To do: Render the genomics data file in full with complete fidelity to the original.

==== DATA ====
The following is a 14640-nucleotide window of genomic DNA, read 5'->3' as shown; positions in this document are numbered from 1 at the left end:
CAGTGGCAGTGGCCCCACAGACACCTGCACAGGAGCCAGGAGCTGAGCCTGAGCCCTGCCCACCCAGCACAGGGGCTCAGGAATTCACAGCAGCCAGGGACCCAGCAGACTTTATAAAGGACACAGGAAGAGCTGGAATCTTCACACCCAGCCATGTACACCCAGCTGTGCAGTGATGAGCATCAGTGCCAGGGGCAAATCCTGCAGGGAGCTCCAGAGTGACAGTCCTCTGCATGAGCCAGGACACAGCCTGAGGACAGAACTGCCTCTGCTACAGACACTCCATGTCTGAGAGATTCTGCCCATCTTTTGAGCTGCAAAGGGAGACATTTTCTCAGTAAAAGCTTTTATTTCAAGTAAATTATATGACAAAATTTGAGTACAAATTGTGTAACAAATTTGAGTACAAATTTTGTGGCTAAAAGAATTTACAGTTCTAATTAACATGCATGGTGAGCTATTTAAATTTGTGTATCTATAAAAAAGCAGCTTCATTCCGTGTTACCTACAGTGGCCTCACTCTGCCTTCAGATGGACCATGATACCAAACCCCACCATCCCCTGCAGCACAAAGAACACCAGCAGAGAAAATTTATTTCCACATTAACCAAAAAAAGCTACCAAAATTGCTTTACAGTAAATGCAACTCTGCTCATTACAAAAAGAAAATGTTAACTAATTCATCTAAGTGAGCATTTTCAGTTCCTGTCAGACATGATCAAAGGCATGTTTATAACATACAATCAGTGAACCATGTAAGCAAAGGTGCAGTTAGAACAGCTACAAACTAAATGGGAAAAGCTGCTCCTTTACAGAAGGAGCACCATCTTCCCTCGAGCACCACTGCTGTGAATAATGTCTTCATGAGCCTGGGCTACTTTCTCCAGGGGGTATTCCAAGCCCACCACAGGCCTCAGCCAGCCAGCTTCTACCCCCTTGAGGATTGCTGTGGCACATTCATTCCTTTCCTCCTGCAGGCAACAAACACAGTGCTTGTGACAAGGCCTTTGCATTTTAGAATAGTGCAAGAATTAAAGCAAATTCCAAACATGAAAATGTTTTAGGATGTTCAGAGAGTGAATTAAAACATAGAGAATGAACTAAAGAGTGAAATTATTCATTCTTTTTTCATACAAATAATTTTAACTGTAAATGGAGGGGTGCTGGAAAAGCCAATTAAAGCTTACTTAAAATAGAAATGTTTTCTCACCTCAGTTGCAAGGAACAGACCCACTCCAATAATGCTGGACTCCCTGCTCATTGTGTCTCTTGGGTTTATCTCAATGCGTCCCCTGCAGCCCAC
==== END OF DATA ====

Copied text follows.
The following is a 14640-nucleotide window of genomic DNA, read 5'->3' as shown; positions in this document are numbered from 1 at the left end:
CAGTGGCAGTGGCCCCACAGACACCTGCACAGGAGCCAGGAGCTGAGCCTGAGCCCTGCCCACCCAGCACAGGGGCTCAGGAATTCACAGCAGCCAGGGACCCAGCAGACTTTATAAAGGACACAGGAAGAGCTGGAATCTTCACACCCAGCCATGTACACCCAGCTGTGCAGTGATGAGCATCAGTGCCAGGGGCAAATCCTGCAGGGAGCTCCAGAGTGACAGTCCTCTGCATGAGCCAGGACACAGCCTGAGGACAGAACTGCCTCTGCTACAGACACTCCATGTCTGAGAGATTCTGCCCATCTTTTGAGCTGCAAAGGGAGACATTTTCTCAGTAAAAGCTTTTATTTCAAGTAAATTATATGACAAAATTTGAGTACAAATTGTGTAACAAATTTGAGTACAAATTTTGTGGCTAAAAGAATTTACAGTTCTAATTAACATGCATGGTGAGCTATTTAAATTTGTGTATCTATAAAAAAGCAGCTTCATTCCGTGTTACCTACAGTGGCCTCACTCTGCCTTCAGATGGACCATGATACCAAACCCCACCATCCCCTGCAGCACAAAGAACACCAGCAGAGAAAATTTATTTCCACATTAACCAAAAAAAGCTACCAAAATTGCTTTACAGTAAATGCAACTCTGCTCATTACAAAAAGAAAATGTTAACTAATTCATCTAAGTGAGCATTTTCAGTTCCTGTCAGACATGATCAAAGGCATGTTTATAACATACAATCAGTGAACCATGTAAGCAAAGGTGCAGTTAGAACAGCTACAAACTAAATGGGAAAAGCTGCTCCTTTACAGAAGGAGCACCATCTTCCCTCGAGCACCACTGCTGTGAATAATGTCTTCATGAGCCTGGGCTACTTTCTCCAGGGGGTATTCCAAGCCCACCACAGGCCTCAGCCAGCCAGCTTCTACCCCCTTGAGGATTGCTGTGGCACATTCATTCCTTTCCTCCTGCAGGCAACAAACACAGTGCTTGTGACAAGGCCTTTGCATTTTAGAATAGTGCAAGAATTAAAGCAAATTCCAAACATGAAAATGTTTTAGGATGTTCAGAGAGTGAATTAAAACATAGAGAATGAACTAAAGAGTGAAATTATTCATTCTTTTTTCATACAAATAATTTTAACTGTAAATGGAGGGGTGCTGGAAAAGCCAATTAAAGCTTACTTAAAATAGAAATGTTTTCTCACCTCAGTTGCAAGGAACAGACCCACTCCAATAATGCTGGACTCCCTGCTCATTGTGTCTCTTGGGTTTATCTCAATGCGTCCCCTGCAGCCCAC